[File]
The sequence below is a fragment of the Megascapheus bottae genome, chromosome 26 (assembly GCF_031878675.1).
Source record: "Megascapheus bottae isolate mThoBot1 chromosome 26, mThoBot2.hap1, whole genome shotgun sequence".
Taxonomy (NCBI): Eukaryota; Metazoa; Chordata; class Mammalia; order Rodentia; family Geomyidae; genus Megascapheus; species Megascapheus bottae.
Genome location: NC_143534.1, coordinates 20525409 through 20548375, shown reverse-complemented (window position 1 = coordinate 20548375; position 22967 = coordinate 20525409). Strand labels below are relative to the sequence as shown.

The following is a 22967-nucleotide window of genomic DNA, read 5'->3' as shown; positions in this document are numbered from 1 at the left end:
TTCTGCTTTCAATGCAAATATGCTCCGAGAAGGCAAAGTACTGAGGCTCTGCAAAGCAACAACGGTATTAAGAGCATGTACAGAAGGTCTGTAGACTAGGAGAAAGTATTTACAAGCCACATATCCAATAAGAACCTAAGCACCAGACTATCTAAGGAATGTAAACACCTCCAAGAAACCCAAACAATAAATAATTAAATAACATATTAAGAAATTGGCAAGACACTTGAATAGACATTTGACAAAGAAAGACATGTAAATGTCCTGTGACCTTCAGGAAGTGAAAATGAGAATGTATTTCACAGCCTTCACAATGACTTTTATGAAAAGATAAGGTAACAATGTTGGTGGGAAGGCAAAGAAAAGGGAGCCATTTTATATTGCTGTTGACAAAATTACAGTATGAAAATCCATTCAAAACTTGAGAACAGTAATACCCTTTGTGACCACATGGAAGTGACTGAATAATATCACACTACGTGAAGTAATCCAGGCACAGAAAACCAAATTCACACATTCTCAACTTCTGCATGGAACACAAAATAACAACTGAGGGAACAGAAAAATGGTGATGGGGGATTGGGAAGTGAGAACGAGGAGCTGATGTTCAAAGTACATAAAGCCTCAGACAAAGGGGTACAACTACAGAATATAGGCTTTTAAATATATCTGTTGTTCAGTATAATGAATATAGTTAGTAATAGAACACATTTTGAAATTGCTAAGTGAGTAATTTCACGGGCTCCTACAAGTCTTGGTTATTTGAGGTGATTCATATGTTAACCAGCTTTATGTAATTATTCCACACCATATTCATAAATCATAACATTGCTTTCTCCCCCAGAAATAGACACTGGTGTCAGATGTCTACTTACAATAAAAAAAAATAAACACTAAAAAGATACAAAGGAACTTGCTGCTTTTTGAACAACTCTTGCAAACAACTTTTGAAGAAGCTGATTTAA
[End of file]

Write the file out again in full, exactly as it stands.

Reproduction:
The sequence below is a fragment of the Megascapheus bottae genome, chromosome 26 (assembly GCF_031878675.1).
Source record: "Megascapheus bottae isolate mThoBot1 chromosome 26, mThoBot2.hap1, whole genome shotgun sequence".
Taxonomy (NCBI): Eukaryota; Metazoa; Chordata; class Mammalia; order Rodentia; family Geomyidae; genus Megascapheus; species Megascapheus bottae.
Genome location: NC_143534.1, coordinates 20525409 through 20548375, shown reverse-complemented (window position 1 = coordinate 20548375; position 22967 = coordinate 20525409). Strand labels below are relative to the sequence as shown.

The following is a 22967-nucleotide window of genomic DNA, read 5'->3' as shown; positions in this document are numbered from 1 at the left end:
TTCTGCTTTCAATGCAAATATGCTCCGAGAAGGCAAAGTACTGAGGCTCTGCAAAGCAACAACGGTATTAAGAGCATGTACAGAAGGTCTGTAGACTAGGAGAAAGTATTTACAAGCCACATATCCAATAAGAACCTAAGCACCAGACTATCTAAGGAATGTAAACACCTCCAAGAAACCCAAACAATAAATAATTAAATAACATATTAAGAAATTGGCAAGACACTTGAATAGACATTTGACAAAGAAAGACATGTAAATGTCCTGTGACCTTCAGGAAGTGAAAATGAGAATGTATTTCACAGCCTTCACAATGACTTTTATGAAAAGATAAGGTAACAATGTTGGTGGGAAGGCAAAGAAAAGGGAGCCATTTTATATTGCTGTTGACAAAATTACAGTATGAAAATCCATTCAAAACTTGAGAACAGTAATACCCTTTGTGACCACATGGAAGTGACTGAATAATATCACACTACGTGAAGTAATCCAGGCACAGAAAACCAAATTCACACATTCTCAACTTCTGCATGGAACACAAAATAACAACTGAGGGAACAGAAAAATGGTGATGGGGGATTGGGAAGTGAGAACGAGGAGCTGATGTTCAAAGTACATAAAGCCTCAGACAAAGGGGTACAACTACAGAATATAGGCTTTTAAATATATCTGTTGTTCAGTATAATGAATATAGTTAGTAATAGAACACATTTTGAAATTGCTAAGTGAGTAATTTCACGGGCTCCTACAAGTCTTGGTTATTTGAGGTGATTCATATGTTAACCAGCTTTATGTAATTATTCCACACCATATTCATAAATCATAACATTGCTTTCTCCCCCAGAAATAGACACTGGTGTCAGATGTCTACTTACAATAAAAAAAAATAAACACTAAAAAGATACAAAGGAACTTGCTGCTTTTTGAACAACTCTTGCAAACAACTTTTGAAGAAGCTGATTTAA